Gadzooks! My face has been shorn of its prized whiskers!
One of the pivotal moments of my childhood was when my dad shaved off his massive 70's mustache and became part of the clean-shaven 80's. I was maybe six at the time, but even then I knew it was a major turning point, and it jarred me until about 3:30 pm that day, when cartoons started. Anyway, some enterprising Photoshoppers have used their skills to crop some of the world's most famous mustaches off of their owner's faces. You can see Salvador Dali without the handlebars, or Charlie Chaplin minus his most famous facial feature - if you're brave enough, that is. [Neatorama]
Now it's your turn: do like Dad would do, and share an awesome link in the comments.
Hi. My name is Brady Carlson. My family has been sharing awesome links ever since my great-grandfather, Silas McAwesome, opened up a small stand called "Hey, did you guys hear about this?" in Toledo, Ohio in 1909. Now, a century later, I'm proud to keep this family tradition alive on the Internet, through this column, Here's What's Awesome. I like to think great-granddad would be proud (I also like to think this great-granddad actually existed.)
Get your wind-powered motor running...
Here's a biker-themed awesome link in honor of Motorcycle Week: a helmet with a built-in wind power generator! Students in Taiwan put together a system of small turbines that gather enough energy to help power a bike's lights, which it does via a Bluetooth device. No reviews yet of the aesthetics of the helmets, though they can't possibly look stranger than foam domes.... can they? [Eco Trees]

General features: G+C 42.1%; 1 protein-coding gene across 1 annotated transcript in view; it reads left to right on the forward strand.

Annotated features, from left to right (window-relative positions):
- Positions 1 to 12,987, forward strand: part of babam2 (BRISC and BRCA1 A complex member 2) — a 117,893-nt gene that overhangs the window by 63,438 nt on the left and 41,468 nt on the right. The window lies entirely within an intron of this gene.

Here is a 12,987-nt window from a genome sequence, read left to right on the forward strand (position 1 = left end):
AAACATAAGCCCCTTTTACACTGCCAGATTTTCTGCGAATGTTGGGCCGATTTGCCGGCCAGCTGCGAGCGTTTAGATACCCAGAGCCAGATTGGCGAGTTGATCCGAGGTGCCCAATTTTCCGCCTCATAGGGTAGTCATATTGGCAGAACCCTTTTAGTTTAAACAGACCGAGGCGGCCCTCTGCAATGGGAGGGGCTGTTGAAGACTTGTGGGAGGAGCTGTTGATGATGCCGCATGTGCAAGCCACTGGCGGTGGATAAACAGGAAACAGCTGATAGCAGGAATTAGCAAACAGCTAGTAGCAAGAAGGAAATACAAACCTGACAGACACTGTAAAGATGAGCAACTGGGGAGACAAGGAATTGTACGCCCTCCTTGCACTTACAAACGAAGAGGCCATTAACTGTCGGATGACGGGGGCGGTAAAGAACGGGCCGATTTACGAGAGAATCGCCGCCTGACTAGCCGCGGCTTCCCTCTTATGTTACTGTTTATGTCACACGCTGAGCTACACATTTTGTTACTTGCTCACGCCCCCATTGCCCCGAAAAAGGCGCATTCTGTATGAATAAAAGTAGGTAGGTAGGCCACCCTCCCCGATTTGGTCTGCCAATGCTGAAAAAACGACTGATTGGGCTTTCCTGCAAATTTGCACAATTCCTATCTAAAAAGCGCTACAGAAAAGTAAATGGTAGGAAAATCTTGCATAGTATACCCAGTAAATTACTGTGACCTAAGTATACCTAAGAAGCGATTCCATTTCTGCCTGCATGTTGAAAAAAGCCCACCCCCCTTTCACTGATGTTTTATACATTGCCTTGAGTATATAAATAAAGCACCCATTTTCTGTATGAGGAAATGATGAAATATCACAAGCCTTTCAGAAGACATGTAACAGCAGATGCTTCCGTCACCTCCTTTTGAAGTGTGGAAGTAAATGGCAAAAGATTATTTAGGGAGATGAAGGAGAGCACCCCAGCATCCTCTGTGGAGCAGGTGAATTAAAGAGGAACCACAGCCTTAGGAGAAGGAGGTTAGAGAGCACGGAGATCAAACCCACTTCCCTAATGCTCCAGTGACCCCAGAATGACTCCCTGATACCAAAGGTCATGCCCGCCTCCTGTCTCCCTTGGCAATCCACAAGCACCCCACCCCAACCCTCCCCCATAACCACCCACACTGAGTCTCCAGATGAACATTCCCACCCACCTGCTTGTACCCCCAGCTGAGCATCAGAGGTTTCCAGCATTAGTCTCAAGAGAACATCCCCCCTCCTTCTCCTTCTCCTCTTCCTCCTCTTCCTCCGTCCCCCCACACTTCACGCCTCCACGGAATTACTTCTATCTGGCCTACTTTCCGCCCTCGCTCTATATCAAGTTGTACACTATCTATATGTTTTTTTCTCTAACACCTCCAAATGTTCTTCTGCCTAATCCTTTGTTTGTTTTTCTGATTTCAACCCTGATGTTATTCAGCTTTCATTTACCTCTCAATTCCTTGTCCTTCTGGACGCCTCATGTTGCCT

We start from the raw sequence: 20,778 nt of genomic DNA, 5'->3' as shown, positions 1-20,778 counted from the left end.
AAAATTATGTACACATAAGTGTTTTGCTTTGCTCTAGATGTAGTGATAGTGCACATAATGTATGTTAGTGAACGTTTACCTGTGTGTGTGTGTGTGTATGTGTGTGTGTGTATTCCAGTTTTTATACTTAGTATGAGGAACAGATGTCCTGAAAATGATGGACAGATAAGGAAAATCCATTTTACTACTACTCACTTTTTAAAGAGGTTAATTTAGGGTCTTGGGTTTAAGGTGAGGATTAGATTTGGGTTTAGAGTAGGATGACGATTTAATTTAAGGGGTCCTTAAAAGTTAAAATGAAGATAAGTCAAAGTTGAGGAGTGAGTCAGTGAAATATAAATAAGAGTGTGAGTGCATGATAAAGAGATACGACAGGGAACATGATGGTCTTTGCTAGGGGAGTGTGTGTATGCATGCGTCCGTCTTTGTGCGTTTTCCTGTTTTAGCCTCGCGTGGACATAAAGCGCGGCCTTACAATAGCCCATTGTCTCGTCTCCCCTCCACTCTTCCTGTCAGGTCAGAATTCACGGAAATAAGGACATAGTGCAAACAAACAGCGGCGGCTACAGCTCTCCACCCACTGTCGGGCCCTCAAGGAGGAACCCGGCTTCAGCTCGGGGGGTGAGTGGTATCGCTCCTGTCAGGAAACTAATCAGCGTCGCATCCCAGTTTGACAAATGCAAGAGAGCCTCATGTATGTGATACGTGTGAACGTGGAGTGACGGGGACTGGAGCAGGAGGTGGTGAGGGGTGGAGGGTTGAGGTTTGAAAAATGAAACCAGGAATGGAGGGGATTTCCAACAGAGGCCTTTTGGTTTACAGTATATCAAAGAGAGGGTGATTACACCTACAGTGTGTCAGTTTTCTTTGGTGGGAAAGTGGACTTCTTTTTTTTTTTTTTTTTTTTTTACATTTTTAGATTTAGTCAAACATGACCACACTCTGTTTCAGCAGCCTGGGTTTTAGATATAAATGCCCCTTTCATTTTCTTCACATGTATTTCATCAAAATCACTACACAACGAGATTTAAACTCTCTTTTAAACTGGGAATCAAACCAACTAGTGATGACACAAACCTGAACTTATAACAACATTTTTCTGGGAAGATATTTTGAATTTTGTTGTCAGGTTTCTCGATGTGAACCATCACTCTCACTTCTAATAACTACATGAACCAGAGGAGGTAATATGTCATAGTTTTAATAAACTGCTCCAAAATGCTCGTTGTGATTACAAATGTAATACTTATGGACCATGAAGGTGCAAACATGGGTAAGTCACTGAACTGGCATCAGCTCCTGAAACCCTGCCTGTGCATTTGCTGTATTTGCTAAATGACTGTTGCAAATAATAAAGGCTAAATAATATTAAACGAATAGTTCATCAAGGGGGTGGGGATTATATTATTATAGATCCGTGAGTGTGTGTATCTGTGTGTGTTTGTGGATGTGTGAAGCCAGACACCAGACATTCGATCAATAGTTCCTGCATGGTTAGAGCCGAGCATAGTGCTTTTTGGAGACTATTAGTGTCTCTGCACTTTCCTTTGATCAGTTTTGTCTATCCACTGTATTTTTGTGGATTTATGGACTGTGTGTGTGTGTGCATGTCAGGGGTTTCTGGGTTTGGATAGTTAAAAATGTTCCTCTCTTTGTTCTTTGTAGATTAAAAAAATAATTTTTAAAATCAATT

Where Google Earth wins CIA certification
Last year we shared an awesome link to a project pulling together photos of North Korea from different sources for an online photo gallery. Turns out there's another project along these lines, and it's incredibly detailed: North Korea Uncovered is a plug-in for Google Earth that displays pretty much everything we know, think, or have a hunch about what and where things are in the Hermit Kingdom, from the Pyongyang Chewing Gum Factory to sites where the country is believed to hold public executions. Again, we may not know everything about North Korea, but efforts like this help share what we do know. [via Poynter Online]
Avoid the intersection two blocks ahead - and look up once in a while